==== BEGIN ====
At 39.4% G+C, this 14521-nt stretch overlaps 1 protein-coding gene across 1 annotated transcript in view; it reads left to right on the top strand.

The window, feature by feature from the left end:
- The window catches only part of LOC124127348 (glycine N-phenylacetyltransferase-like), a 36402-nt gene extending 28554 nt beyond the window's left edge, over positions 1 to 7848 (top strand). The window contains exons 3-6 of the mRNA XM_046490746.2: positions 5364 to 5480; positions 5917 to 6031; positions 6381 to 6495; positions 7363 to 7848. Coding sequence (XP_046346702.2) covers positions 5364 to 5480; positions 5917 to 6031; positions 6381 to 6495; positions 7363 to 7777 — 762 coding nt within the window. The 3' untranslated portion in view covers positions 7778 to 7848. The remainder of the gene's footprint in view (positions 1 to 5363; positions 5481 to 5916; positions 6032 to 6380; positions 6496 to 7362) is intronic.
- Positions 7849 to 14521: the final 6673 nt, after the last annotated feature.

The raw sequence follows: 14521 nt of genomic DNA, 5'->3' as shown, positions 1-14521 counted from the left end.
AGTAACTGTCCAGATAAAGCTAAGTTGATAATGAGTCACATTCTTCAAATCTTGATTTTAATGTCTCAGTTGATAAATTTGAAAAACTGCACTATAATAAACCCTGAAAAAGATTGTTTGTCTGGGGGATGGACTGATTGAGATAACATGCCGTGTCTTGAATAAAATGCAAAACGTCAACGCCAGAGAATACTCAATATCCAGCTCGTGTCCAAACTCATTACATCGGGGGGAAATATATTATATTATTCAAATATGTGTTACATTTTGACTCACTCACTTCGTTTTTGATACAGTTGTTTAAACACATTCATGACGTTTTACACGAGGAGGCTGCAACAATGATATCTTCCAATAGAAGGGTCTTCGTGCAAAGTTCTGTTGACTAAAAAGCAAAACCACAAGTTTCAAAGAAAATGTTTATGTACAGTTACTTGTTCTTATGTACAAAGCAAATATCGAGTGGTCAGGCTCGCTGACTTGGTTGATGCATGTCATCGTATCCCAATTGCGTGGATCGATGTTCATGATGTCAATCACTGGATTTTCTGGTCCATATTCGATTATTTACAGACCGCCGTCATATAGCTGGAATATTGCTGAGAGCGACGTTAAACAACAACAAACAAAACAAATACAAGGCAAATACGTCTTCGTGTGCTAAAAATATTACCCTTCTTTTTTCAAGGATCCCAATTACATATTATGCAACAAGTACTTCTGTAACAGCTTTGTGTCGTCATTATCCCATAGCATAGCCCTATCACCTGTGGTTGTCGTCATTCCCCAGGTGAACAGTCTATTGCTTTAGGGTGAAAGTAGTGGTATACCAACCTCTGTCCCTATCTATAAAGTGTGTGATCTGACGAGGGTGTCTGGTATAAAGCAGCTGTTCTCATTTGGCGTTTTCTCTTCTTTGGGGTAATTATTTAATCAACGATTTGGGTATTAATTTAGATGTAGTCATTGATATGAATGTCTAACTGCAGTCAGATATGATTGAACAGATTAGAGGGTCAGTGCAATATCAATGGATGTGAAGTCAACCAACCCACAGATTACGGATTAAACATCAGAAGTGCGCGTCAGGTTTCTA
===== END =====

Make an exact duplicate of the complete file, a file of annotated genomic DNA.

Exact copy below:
At 39.4% G+C, this 14521-nt stretch overlaps 1 protein-coding gene across 1 annotated transcript in view; it reads left to right on the top strand.

The window, feature by feature from the left end:
- The window catches only part of LOC124127348 (glycine N-phenylacetyltransferase-like), a 36402-nt gene extending 28554 nt beyond the window's left edge, over positions 1 to 7848 (top strand). The window contains exons 3-6 of the mRNA XM_046490746.2: positions 5364 to 5480; positions 5917 to 6031; positions 6381 to 6495; positions 7363 to 7848. Coding sequence (XP_046346702.2) covers positions 5364 to 5480; positions 5917 to 6031; positions 6381 to 6495; positions 7363 to 7777 — 762 coding nt within the window. The 3' untranslated portion in view covers positions 7778 to 7848. The remainder of the gene's footprint in view (positions 1 to 5363; positions 5481 to 5916; positions 6032 to 6380; positions 6496 to 7362) is intronic.
- Positions 7849 to 14521: the final 6673 nt, after the last annotated feature.

The raw sequence follows: 14521 nt of genomic DNA, 5'->3' as shown, positions 1-14521 counted from the left end.
AGTAACTGTCCAGATAAAGCTAAGTTGATAATGAGTCACATTCTTCAAATCTTGATTTTAATGTCTCAGTTGATAAATTTGAAAAACTGCACTATAATAAACCCTGAAAAAGATTGTTTGTCTGGGGGATGGACTGATTGAGATAACATGCCGTGTCTTGAATAAAATGCAAAACGTCAACGCCAGAGAATACTCAATATCCAGCTCGTGTCCAAACTCATTACATCGGGGGGAAATATATTATATTATTCAAATATGTGTTACATTTTGACTCACTCACTTCGTTTTTGATACAGTTGTTTAAACACATTCATGACGTTTTACACGAGGAGGCTGCAACAATGATATCTTCCAATAGAAGGGTCTTCGTGCAAAGTTCTGTTGACTAAAAAGCAAAACCACAAGTTTCAAAGAAAATGTTTATGTACAGTTACTTGTTCTTATGTACAAAGCAAATATCGAGTGGTCAGGCTCGCTGACTTGGTTGATGCATGTCATCGTATCCCAATTGCGTGGATCGATGTTCATGATGTCAATCACTGGATTTTCTGGTCCATATTCGATTATTTACAGACCGCCGTCATATAGCTGGAATATTGCTGAGAGCGACGTTAAACAACAACAAACAAAACAAATACAAGGCAAATACGTCTTCGTGTGCTAAAAATATTACCCTTCTTTTTTCAAGGATCCCAATTACATATTATGCAACAAGTACTTCTGTAACAGCTTTGTGTCGTCATTATCCCATAGCATAGCCCTATCACCTGTGGTTGTCGTCATTCCCCAGGTGAACAGTCTATTGCTTTAGGGTGAAAGTAGTGGTATACCAACCTCTGTCCCTATCTATAAAGTGTGTGATCTGACGAGGGTGTCTGGTATAAAGCAGCTGTTCTCATTTGGCGTTTTCTCTTCTTTGGGGTAATTATTTAATCAACGATTTGGGTATTAATTTAGATGTAGTCATTGATATGAATGTCTAACTGCAGTCAGATATGATTGAACAGATTAGAGGGTCAGTGCAATATCAATGGATGTGAAGTCAACCAACCCACAGATTACGGATTAAACATCAGAAGTGCGCGTCAGGTTTCTA